Yes, YouTube! YouTube is a great opportunity to make passive income. I’m at beginning stage but my channel is growing on daily basis. I have experience in making videos and rank them high in search engine. Right now I average $50 to $60 per month, but I can double that by next year. Filming and editing requires lots of free time, but once it’s on YouTube, the work is done. My goal is to make at least $500 per month from YouTube. By the way, I make most of the money off vacation videos. That means I will have to go on vacations more often to film content, because people are always looking for vacation videos. They never go out of style.


Strategy #3: Downsize and relocate
Let’s tackle expenses. I can drastically reduce living expenses by downsizing and relocating outside the city. Right now we live in the middle of everything and it’s very convenient to get to work, to schools, to shops, etc. City life is not cheap but convenient. But once we’re off the jobs, we don’t need to live in the city. I checked the properties in the suburbs, about 30 min drive away for the city, and properties of the same size are at least $100,000 cheaper. And if we decide to downsize to a one-bedroom condo when the kids are out, we could pocket the difference of $150,000. This money would go into taxable account to buy stocks to generate $600 per month in additional income.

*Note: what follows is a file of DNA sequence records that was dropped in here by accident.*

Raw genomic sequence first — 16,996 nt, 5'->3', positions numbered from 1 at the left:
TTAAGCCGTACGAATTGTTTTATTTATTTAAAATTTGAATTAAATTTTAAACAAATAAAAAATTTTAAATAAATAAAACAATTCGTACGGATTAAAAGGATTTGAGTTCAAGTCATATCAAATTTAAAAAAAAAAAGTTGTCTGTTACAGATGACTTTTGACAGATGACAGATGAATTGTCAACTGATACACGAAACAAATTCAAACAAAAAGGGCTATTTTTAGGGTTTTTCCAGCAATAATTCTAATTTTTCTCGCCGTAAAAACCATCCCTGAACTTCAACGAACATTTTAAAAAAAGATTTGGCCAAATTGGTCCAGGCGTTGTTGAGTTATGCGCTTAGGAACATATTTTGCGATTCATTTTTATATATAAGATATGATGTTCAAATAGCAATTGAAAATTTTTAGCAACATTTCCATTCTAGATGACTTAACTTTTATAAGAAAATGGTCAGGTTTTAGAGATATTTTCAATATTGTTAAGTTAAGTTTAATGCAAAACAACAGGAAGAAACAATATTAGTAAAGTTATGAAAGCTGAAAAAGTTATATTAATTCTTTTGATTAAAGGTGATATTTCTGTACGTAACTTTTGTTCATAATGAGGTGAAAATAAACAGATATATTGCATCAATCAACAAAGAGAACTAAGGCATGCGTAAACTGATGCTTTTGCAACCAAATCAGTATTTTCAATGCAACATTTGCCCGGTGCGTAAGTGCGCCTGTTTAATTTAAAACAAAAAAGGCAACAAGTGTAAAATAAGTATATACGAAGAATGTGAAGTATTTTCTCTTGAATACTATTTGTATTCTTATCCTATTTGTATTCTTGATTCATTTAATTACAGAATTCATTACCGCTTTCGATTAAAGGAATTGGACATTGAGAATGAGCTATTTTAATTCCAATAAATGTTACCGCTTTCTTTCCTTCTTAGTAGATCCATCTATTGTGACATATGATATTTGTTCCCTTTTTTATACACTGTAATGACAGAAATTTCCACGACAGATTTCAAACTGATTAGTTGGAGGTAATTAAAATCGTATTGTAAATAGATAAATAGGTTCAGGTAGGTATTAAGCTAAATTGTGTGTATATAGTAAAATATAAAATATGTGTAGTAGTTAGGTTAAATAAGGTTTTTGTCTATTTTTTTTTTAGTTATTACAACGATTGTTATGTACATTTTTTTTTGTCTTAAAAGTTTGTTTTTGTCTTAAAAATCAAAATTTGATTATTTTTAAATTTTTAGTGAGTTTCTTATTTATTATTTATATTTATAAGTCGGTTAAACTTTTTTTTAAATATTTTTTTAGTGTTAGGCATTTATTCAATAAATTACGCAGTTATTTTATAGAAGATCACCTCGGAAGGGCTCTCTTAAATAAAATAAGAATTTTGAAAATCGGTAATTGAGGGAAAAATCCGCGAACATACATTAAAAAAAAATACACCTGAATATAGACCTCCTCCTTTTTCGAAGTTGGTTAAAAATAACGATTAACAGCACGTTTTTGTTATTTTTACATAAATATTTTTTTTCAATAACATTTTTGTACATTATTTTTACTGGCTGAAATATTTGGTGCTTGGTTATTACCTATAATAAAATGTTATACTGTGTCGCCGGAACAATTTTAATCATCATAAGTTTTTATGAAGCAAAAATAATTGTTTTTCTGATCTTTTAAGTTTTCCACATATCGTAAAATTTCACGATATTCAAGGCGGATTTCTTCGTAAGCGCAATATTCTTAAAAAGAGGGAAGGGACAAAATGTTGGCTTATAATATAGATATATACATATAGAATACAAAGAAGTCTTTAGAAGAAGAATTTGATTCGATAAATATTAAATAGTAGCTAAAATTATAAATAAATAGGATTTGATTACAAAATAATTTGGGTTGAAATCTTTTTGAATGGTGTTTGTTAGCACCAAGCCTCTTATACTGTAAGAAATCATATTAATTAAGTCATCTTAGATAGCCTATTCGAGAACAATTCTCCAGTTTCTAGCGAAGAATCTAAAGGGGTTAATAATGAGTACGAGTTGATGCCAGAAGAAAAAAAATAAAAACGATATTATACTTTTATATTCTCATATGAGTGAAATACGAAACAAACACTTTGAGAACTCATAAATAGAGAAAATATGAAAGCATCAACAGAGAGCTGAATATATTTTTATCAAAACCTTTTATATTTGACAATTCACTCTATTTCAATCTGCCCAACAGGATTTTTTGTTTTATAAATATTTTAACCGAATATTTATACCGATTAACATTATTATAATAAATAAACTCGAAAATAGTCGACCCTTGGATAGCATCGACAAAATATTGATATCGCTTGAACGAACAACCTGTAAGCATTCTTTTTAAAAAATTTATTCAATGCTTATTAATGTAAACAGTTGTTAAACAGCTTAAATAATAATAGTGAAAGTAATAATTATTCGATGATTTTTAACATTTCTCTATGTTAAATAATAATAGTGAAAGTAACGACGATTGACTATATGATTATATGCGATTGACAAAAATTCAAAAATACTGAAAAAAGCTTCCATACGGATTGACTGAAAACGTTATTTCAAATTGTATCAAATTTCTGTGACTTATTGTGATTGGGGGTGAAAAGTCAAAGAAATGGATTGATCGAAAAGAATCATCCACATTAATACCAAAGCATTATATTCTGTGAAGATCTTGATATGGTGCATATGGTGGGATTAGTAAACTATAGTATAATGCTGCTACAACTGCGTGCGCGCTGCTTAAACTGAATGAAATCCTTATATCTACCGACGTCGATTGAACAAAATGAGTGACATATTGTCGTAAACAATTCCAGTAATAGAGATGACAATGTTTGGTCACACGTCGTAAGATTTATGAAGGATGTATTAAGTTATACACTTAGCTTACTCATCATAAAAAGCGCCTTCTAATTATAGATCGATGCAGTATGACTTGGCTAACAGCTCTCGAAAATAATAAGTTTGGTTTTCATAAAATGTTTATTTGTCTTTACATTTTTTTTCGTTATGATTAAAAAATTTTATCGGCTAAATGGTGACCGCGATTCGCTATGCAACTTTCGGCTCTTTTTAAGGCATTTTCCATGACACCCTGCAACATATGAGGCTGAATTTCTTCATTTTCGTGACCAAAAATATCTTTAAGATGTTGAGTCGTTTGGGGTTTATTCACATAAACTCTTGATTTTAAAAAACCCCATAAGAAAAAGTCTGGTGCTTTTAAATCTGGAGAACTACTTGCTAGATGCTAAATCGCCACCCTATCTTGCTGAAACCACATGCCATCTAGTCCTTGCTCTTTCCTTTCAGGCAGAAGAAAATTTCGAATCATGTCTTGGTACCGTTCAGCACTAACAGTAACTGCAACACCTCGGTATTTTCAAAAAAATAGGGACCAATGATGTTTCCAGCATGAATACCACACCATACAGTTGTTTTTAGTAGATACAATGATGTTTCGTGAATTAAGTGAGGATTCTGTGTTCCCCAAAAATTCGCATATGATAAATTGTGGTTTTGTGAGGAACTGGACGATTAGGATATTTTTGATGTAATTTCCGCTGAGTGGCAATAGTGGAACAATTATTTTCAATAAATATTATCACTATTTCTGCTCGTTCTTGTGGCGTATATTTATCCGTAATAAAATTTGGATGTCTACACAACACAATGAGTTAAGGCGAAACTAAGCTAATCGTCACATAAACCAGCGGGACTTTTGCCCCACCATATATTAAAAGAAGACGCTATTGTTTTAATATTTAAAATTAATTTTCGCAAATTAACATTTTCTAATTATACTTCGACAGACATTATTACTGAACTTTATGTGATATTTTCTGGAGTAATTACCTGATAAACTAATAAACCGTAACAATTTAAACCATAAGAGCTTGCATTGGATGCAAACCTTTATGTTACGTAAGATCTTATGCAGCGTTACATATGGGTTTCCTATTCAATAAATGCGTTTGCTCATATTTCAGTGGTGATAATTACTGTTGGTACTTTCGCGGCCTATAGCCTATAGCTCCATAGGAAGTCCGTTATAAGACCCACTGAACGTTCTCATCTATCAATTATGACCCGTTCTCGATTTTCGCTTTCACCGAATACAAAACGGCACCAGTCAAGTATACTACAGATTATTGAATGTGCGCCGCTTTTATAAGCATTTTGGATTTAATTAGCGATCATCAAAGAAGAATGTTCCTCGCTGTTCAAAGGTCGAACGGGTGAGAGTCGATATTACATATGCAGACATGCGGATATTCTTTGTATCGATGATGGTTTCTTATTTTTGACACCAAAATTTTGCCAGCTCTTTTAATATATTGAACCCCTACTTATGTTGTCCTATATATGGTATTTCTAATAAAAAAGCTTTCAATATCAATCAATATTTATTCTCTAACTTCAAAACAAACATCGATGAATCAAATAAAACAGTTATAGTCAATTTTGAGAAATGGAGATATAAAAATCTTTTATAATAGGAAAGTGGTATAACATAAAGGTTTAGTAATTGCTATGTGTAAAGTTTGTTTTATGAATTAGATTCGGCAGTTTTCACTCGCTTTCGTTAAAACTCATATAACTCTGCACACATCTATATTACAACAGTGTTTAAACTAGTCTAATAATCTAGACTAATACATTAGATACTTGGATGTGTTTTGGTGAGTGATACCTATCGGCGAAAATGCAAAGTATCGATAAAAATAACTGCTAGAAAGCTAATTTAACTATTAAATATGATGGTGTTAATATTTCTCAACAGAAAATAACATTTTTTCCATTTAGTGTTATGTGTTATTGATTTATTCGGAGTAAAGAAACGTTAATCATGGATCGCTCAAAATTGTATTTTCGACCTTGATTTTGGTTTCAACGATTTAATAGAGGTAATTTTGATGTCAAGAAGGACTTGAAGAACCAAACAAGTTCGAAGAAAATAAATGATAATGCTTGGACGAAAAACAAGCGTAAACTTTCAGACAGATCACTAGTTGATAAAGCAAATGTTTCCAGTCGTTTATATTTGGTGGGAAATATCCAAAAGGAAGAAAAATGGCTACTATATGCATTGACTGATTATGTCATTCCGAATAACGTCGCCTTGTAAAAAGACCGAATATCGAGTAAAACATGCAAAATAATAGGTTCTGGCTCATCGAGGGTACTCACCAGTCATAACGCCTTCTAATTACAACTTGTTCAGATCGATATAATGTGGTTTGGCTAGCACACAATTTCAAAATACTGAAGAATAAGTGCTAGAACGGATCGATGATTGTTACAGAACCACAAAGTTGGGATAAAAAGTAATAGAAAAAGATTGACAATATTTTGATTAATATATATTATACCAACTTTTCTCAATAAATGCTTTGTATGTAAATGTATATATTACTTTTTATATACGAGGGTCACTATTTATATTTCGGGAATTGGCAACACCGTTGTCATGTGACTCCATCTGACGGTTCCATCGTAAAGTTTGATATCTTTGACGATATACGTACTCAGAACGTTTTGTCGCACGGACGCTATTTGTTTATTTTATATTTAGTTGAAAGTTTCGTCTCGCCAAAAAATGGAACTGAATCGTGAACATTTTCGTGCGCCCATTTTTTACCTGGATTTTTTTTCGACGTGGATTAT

Once all these strategies are in place, we should make $3,200 per month and have a paid off property. This money should be enough to live comfortably. However, if I find that the money is tight and we need more, there are plenty of things I can do to make another $1000 per month, part-time.


Well, this is my plan. This may work or may not work, I don’t know. But having a plan is better than not having one. Let me know what you think of my strategies. How long will it take you to get to financial independence? Feel free to share. I’m out. Back to the hustling life.

2 comments:

  1. nice German. Everyone needs a plan. Why not go with a rrsp account for you and the wife? Its another great way to invest and diversify. You don't want all your investments in Canadian companies, plus come tax time you will enjoy it =)

    always love hearing about your youtube experience. You are doing great there, keep it up and maybe you will surprise yourself with all the income.

    Your expenses seem really low, congrats man! City living has its perks too, our gas from country living really adds up each month..... womp womp. lol

    cheers German!

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    1. I don’t have RRSP, but my wife has. She gets employer match up to 3% of salary. I don’t have this option, but I have a separate pension plan that I’m contributing into. So for me it will not be tax efficient to have RRSP. Also, I don’t like RRSP because the money is locked until you’re 60. I rather have this money invested in taxable account, pay little tax on income and have access to money anytime I need it. Because down the road you never know the opportunities that can arise. Cheers!